A key factor of Medicaid is its economic adaptability.  States share the costs of new enrollees with the federal government, so they are encouraged to enroll as many children as are eligible, including my newborn patients.  During the “Great Recession” 3.7 million people moved to Medicaid.

However if converted to a Block Grant system, or per-capita cap program, states will bear the costs for new enrollees or increased children’s healthcare on their own.  Unlike the federal government, 45 states have balanced budget amendments, which mean they cannot take on debt to provide children with healthcare in times of economic recession.

This backward step for children’s health insurance leads to reduced coverage, unnecessary obstacles meant to deter families from enrolling their children in Medicaid and limited physician payments – all of which reduce access to care and literally sicken a third of our nation’s kids.  Practically, that means “addicted” babies born to opiate-exposed mothers don’t get home visits by nurses to ensure they are thriving.  It means new mothers won’t see lactation consultants to support breastfeeding.  A Block Grant program would mean premature babies, at risk for cerebral palsy, won’t be able to see a neurologist.  It will mean long waits for parents of autistic children to see specialists.

Even if you don’t receive Medicaid, cuts could affect you.  The School Superintendent’s Association notes that should block grants be implemented, services benefitting all children will be cut first.  These include school-based vision and hearing screening and fewer nurses in schools.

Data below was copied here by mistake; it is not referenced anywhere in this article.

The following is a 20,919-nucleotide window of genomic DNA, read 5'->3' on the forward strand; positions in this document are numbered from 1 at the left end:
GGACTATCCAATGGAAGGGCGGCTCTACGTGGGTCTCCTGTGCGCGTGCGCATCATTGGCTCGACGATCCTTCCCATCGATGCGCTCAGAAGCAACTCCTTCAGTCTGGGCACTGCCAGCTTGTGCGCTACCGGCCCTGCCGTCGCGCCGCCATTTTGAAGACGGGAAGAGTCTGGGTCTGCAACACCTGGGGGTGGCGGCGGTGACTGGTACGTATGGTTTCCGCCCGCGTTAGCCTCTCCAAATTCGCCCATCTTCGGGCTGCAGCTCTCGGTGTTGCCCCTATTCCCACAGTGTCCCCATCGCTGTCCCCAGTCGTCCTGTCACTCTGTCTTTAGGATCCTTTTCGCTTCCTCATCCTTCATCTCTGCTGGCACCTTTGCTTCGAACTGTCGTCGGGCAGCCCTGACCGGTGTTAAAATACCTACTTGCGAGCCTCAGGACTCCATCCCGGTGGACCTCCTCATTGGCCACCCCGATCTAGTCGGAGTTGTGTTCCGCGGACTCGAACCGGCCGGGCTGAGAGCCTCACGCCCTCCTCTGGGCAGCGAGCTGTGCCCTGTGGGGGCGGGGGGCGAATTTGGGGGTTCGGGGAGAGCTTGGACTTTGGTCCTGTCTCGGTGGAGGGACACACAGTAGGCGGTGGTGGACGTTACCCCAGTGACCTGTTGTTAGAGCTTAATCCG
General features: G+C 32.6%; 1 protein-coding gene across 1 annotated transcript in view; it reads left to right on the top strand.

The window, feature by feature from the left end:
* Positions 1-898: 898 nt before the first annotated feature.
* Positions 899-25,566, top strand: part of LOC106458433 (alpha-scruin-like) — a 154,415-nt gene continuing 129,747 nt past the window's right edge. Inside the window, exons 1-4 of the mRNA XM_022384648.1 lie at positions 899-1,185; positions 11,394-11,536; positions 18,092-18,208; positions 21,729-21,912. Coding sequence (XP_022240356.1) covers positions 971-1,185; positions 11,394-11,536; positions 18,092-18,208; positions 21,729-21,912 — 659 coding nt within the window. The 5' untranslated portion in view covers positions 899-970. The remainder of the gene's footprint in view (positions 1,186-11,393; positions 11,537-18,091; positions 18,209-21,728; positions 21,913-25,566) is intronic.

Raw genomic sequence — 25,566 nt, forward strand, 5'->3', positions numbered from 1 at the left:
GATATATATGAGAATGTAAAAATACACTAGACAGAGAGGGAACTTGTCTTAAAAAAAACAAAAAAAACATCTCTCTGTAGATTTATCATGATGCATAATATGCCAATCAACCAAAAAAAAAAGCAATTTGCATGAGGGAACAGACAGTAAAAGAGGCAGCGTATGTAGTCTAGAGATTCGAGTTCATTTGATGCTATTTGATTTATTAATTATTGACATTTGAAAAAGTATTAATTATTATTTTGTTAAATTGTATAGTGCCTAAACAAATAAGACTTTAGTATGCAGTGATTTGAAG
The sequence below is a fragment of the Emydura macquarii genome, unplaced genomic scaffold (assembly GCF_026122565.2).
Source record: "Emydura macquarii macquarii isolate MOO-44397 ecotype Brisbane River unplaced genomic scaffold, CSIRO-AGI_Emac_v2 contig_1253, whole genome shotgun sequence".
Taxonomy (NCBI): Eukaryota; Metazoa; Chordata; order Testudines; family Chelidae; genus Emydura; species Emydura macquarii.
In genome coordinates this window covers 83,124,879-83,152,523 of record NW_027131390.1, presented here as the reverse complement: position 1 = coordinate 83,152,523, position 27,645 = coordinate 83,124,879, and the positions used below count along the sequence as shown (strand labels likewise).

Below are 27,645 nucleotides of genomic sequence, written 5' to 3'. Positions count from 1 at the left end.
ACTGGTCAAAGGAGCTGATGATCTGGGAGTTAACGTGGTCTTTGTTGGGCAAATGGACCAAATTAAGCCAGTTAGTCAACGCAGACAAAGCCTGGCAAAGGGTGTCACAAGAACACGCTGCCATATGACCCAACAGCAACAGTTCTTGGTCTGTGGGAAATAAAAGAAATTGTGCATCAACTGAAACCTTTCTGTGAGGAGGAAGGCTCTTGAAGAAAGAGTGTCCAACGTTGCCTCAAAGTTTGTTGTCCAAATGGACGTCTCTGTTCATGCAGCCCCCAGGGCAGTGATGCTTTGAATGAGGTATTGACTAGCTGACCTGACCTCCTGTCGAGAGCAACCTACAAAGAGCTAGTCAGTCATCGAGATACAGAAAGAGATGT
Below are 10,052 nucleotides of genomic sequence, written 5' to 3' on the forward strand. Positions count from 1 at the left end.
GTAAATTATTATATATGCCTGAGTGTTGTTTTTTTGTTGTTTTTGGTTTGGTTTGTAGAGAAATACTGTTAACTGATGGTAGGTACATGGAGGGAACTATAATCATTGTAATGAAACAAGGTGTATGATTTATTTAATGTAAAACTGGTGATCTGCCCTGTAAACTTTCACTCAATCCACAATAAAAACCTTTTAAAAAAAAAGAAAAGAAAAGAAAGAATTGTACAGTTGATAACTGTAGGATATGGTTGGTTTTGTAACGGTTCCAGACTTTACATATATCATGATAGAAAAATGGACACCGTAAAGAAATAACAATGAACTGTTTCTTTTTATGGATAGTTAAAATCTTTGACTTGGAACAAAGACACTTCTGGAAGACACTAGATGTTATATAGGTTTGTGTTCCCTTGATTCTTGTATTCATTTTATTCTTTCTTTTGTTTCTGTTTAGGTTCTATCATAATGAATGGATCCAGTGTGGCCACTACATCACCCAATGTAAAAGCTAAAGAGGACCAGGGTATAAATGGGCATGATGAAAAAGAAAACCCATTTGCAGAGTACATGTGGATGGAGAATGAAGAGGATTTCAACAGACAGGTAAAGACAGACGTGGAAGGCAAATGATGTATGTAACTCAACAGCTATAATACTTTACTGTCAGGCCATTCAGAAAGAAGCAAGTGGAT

How much funding are states expected to lose?  Block Grant programs are not new, and had those proposals been implemented, states would have had to cut $76.6 billion dollars over a 10-year span by slashing child enrollment and refusing necessary services.

Why are children especially vulnerable to Medicaid funding cuts?  Despite being the most cost-effective population to insure, children suffer excessively in times of fiscal crisis.  Since children are 0% of the vote, and their lost preventive care is less visible than reducing payments for adult acute care like health attacks and strokes, our newborn infants are the main course on the financial menu.

One night in our unit slept 2 babies.  One infant’s mother was a professional from a wealthy suburb, the other baby’s mother cleaned rooms in a local hotel and took 2 buses each night to be with her ill newborn.  A well-funded Medicaid program gives each of these babies a chance to reach their full potential.

Obamacare has flaws.  It made no improvements in malpractice reform, did not curtail the unconscionable costs of prescription drugs, fails to provide universal coverage to all children, does not substantially fund comparative outcomes research which could save billions and increased taxes in certain income brackets.  Efforts to “Repeal and Replace” would be better spent in addressing these issues instead of jeopardizing healthcare for 30 million children.

The babies need us, but are we there for them?

(Dr. Shetal Shah is the Legislative Secretary and Secretary for the American Academy of Pediatrics, District 2, Chapter II.  Dr. Heather Brumberg is Vice-President of the American Academy of Pediatrics, District 2, Chapter III.)